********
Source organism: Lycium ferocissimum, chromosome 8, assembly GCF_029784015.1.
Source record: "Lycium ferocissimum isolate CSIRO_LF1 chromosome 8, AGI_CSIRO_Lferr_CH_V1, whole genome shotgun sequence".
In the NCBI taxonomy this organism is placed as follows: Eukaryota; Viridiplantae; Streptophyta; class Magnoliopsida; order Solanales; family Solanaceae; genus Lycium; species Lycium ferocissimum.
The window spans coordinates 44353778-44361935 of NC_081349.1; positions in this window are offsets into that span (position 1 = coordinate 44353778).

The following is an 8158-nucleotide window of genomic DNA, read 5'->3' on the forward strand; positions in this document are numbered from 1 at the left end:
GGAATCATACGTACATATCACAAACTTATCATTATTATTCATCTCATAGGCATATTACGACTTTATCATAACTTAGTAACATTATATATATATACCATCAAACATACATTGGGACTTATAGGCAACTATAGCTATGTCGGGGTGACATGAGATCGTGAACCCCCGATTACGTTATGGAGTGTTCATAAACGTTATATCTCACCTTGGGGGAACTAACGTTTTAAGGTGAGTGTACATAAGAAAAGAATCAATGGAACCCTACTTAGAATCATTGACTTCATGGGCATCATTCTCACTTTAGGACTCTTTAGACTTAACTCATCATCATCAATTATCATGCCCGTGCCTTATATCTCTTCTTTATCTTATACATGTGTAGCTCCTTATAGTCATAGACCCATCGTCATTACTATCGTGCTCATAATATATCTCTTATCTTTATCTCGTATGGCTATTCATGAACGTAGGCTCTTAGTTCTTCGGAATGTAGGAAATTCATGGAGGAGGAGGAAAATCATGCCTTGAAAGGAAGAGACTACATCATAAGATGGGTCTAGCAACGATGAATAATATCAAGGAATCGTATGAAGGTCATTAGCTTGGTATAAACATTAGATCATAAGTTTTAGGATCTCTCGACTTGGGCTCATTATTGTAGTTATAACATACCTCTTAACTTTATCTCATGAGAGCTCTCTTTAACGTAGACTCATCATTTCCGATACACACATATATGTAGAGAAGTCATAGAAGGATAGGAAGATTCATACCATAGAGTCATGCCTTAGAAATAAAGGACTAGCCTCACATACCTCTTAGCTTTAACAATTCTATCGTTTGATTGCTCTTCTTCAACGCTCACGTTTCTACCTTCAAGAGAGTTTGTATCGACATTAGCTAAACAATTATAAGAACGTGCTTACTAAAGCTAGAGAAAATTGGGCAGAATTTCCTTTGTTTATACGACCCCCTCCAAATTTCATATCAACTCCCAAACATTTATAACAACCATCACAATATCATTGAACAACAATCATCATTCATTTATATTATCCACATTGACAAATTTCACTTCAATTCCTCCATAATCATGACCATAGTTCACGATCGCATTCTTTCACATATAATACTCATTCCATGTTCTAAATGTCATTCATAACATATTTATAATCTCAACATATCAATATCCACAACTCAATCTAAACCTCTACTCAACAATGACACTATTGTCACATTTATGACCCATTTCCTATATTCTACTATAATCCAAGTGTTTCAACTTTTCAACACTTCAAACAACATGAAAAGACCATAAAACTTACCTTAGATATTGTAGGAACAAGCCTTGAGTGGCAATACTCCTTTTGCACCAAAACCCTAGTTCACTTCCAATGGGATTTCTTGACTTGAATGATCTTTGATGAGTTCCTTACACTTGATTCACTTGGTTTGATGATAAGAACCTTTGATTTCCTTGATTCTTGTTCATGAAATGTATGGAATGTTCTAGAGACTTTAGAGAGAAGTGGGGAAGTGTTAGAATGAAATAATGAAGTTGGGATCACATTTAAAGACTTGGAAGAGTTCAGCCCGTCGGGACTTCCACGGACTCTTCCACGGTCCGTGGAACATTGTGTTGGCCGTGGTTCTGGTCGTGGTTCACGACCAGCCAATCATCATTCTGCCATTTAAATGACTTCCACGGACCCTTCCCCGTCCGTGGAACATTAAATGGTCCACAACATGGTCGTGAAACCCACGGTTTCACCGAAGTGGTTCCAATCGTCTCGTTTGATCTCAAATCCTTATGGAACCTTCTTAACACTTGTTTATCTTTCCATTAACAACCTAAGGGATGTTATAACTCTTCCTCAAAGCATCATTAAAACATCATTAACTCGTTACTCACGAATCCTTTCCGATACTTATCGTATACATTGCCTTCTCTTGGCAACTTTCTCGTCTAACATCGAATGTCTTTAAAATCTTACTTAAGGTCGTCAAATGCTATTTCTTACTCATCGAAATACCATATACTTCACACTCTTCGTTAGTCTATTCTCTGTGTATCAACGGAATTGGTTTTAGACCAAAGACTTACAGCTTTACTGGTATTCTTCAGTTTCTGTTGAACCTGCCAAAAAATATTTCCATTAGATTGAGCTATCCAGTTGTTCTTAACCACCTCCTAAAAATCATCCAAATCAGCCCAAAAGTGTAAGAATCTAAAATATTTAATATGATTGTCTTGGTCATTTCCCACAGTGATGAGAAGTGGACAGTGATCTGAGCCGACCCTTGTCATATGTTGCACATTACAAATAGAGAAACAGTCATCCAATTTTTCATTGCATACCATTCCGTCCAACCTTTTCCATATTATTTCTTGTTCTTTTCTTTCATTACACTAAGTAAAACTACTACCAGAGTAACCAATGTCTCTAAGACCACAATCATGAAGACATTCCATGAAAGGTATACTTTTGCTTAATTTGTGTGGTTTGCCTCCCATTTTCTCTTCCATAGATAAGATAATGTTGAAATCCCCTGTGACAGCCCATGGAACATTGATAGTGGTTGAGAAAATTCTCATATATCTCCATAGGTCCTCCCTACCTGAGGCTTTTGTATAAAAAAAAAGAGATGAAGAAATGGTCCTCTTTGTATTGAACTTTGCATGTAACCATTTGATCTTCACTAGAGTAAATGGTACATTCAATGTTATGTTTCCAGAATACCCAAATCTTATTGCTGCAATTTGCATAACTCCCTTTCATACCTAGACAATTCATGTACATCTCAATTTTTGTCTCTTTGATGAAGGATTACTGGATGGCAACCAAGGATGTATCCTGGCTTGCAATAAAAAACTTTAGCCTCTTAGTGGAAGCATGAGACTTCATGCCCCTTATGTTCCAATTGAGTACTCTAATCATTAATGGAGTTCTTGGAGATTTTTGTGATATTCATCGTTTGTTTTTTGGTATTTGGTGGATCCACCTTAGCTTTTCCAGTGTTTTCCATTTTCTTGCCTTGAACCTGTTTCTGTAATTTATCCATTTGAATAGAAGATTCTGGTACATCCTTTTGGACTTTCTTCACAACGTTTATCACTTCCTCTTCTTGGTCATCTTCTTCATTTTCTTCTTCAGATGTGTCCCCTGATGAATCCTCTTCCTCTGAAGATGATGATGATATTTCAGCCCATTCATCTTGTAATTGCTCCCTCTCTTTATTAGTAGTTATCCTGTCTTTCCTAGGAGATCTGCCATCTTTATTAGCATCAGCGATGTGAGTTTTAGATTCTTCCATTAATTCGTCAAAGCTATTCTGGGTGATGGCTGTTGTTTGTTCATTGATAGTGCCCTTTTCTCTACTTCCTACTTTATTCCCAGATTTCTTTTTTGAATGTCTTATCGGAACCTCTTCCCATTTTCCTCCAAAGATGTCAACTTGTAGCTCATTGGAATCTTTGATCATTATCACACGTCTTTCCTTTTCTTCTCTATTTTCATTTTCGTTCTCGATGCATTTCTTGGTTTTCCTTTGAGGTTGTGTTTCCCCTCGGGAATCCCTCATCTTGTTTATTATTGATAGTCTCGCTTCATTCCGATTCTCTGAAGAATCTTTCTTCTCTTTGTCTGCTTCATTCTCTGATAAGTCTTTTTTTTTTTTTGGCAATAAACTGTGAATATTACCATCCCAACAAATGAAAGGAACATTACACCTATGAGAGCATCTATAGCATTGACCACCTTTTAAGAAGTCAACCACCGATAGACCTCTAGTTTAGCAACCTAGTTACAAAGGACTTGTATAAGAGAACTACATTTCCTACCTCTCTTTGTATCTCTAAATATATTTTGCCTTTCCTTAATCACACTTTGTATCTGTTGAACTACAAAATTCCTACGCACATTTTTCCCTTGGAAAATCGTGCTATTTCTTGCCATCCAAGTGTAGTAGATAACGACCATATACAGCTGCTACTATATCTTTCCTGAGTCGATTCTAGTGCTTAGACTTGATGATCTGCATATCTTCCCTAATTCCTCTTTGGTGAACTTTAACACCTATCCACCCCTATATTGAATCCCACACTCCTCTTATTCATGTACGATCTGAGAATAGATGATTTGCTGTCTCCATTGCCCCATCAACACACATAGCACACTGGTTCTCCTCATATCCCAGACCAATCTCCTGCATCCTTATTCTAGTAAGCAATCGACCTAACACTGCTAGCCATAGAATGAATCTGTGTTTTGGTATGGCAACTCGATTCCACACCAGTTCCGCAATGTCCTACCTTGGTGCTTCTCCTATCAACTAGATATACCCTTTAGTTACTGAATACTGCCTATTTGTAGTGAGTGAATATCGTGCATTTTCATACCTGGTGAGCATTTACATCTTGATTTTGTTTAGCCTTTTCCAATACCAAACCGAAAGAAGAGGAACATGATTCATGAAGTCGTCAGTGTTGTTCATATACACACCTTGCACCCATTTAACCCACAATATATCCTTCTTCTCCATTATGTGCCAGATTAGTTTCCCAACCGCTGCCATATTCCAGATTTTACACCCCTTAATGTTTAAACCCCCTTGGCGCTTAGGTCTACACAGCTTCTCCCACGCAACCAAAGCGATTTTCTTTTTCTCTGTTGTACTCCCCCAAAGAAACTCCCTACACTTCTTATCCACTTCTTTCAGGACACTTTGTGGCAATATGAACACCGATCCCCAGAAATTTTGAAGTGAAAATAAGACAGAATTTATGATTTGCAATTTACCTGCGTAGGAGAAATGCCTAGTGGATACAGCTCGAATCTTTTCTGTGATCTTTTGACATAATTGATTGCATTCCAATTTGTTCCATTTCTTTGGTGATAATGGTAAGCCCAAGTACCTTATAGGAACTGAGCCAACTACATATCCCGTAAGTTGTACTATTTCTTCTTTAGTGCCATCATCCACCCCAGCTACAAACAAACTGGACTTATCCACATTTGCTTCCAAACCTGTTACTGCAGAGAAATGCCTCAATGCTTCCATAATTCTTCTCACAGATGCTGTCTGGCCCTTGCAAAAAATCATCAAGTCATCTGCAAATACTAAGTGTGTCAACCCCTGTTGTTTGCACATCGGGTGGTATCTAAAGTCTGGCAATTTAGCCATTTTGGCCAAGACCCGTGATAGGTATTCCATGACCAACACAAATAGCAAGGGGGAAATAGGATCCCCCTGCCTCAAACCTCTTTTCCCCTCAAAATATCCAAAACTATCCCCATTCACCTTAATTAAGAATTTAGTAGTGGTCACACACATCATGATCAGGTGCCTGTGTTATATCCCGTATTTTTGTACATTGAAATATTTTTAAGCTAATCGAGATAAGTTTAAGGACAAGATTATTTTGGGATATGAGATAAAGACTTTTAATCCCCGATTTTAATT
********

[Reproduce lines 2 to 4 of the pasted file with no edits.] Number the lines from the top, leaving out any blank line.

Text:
Source record: "Lycium ferocissimum isolate CSIRO_LF1 chromosome 8, AGI_CSIRO_Lferr_CH_V1, whole genome shotgun sequence".
In the NCBI taxonomy this organism is placed as follows: Eukaryota; Viridiplantae; Streptophyta; class Magnoliopsida; order Solanales; family Solanaceae; genus Lycium; species Lycium ferocissimum.
The window spans coordinates 44353778-44361935 of NC_081349.1; positions in this window are offsets into that span (position 1 = coordinate 44353778).